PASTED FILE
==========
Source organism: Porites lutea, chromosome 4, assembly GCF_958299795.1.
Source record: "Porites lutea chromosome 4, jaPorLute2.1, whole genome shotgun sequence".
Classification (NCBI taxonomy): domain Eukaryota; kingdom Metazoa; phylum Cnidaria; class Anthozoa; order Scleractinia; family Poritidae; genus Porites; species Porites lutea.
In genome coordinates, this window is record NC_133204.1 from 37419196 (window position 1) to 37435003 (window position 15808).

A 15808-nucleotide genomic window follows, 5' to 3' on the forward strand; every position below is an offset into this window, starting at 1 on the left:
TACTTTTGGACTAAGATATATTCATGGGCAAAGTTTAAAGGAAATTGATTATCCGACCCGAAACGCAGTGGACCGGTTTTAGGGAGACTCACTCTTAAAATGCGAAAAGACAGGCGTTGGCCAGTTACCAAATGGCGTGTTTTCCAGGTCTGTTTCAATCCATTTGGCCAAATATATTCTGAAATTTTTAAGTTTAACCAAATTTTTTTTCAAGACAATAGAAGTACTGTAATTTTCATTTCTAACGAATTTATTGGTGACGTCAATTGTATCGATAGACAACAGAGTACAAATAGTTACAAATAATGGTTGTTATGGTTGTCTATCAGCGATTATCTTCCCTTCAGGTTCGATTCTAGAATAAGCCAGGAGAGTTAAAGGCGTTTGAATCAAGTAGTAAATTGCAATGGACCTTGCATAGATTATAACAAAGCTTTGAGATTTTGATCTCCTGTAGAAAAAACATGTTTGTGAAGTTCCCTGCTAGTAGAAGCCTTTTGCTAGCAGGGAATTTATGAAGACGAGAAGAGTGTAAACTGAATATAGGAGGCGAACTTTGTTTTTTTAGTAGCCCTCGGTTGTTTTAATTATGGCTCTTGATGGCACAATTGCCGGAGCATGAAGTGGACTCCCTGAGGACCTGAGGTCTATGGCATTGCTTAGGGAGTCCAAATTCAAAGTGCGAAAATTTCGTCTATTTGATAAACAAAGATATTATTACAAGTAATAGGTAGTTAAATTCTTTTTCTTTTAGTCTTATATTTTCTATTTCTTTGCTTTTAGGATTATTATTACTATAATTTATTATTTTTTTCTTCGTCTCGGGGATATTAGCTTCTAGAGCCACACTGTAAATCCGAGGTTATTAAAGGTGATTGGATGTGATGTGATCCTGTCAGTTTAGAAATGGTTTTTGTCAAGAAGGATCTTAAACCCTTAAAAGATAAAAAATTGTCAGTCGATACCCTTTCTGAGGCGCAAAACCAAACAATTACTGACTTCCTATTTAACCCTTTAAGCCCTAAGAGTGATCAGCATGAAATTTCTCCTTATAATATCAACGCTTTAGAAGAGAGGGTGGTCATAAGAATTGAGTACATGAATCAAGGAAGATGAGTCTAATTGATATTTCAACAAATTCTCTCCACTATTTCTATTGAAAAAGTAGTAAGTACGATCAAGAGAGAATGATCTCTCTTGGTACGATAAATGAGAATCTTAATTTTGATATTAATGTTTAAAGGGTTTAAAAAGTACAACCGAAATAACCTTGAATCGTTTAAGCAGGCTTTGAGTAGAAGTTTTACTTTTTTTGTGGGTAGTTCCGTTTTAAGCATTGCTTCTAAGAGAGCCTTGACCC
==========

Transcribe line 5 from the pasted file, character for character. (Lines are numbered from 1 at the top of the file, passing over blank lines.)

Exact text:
A 15808-nucleotide genomic window follows, 5' to 3' on the forward strand; every position below is an offset into this window, starting at 1 on the left: